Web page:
Ravendra P. Chauhan,
Hayden F. Hamon,
Punsasi Rajakaruna, and
Mark A. Webb, Department of Entomology and Plant Pathology, Oklahoma State University, Stillwater 74078;
Mark Payton, Department of Statistics, Oklahoma State University, Stillwater 74078; and
Jeanmarie Verchot, Department of Entomology and Plant Pathology, Oklahoma State University, Stillwater 74078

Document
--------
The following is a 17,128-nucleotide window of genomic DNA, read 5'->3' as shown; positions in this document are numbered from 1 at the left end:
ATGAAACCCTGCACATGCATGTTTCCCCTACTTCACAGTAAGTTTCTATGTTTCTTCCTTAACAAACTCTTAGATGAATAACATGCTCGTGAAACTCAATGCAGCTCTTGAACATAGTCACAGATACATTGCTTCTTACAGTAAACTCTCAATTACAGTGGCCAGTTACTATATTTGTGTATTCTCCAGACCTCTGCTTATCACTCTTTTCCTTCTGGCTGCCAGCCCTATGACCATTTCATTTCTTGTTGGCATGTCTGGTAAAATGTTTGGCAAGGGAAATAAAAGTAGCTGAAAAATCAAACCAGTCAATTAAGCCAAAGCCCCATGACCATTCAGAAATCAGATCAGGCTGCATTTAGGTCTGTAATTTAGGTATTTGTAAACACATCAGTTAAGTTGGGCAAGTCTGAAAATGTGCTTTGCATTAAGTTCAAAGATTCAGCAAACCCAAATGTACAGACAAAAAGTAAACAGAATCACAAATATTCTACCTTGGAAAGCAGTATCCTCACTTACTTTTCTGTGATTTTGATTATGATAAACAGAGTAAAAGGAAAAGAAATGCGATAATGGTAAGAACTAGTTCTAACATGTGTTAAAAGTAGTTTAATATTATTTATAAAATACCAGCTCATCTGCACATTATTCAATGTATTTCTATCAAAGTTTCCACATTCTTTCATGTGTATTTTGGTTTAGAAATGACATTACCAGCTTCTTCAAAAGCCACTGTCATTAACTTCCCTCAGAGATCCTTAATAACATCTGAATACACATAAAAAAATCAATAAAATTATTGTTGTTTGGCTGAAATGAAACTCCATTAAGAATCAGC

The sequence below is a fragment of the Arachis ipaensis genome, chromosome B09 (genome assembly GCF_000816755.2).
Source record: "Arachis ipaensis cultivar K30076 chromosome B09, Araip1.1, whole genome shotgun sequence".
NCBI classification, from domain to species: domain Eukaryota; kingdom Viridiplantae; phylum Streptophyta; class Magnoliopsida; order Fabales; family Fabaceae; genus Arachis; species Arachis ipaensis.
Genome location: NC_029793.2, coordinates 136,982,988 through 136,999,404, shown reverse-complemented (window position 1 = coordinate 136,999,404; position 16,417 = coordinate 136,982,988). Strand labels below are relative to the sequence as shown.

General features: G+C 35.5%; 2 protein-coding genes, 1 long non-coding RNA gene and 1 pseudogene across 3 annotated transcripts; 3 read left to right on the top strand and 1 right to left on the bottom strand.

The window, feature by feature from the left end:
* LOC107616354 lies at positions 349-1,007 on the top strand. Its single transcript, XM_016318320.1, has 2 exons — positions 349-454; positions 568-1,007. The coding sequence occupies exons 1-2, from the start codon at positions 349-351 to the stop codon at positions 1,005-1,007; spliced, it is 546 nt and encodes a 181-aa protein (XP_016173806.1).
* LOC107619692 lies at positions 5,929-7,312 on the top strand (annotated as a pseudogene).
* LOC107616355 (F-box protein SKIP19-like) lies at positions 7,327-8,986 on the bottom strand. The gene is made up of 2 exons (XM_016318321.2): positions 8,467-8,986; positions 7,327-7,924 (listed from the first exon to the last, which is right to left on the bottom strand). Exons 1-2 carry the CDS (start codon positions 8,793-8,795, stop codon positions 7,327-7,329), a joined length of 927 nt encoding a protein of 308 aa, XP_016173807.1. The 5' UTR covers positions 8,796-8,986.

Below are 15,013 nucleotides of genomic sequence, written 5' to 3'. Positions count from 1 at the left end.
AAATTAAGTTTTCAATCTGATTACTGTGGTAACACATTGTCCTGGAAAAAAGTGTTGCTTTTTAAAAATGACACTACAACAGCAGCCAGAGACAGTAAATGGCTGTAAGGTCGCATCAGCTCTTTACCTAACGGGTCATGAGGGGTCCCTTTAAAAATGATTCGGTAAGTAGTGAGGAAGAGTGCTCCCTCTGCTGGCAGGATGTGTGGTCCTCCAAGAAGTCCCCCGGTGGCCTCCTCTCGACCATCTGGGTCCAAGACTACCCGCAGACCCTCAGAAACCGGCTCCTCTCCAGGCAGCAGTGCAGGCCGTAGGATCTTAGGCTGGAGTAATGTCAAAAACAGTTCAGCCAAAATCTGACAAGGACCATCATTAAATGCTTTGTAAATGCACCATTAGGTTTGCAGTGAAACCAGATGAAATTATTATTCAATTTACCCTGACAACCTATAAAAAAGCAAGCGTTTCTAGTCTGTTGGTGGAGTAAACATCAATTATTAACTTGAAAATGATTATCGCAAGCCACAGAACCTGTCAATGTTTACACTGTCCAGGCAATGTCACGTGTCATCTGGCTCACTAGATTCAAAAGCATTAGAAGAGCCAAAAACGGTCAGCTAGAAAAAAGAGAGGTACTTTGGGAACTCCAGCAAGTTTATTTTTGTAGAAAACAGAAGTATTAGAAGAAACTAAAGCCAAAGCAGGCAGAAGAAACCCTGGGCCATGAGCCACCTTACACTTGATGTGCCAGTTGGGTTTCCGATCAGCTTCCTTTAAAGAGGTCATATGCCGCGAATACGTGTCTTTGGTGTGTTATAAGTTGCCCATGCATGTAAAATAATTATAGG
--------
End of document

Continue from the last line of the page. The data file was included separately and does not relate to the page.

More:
Cannas grow from rhizomes to produce colorful foliage that ranges from deep burgundy, bronze, green, purple veined, and variegated. Bean yellow mosaic virus (BYMV), Canna yellow streak virus (CaYSV), and Canna yellow mottle virus (CaYMV) are problematic viruses infecting cannas. Their disease characteristics have been reported in green-leaved varieties. This study investigated if rhizome planting stocks can be a source of virus infection. PCR and RT-PCR tests identified BYMV, CaYSV, and CaYMV sequences in 20 canna rhizomes and newly emerging leaves. Immunosorbent electron microscopy tests identified filamentous potyvirus particles in rhizome and leaf tissue. In addition, disease characteristics were examined in a subset of red-leaved varieties ‘Australia’, ‘Burning Ember’, and ‘Red Futurity’ planted in pots in the greenhouse. Plants were assigned identifying codes, visual disease ratings, and samples were taken for RT-PCR and PCR virus detection assays. Statistical analysis was carried out to compare disease ratings with RT-PCR and PCR test results. Visual assessment was found to be not a reliable indicator of virus infection in ‘Australia’ and ‘Burning Ember’ plants. ‘Red Futurity’ produced the most obvious pattern of mosaic disease and virus symptoms were easier to identify in this variety. This study demonstrated that visual assessment was an ineffective method for disease identification for the red-leaved varieties. Growers would be well advised to utilize molecular testing to identify infected plants to aid in the clean-up of the crop.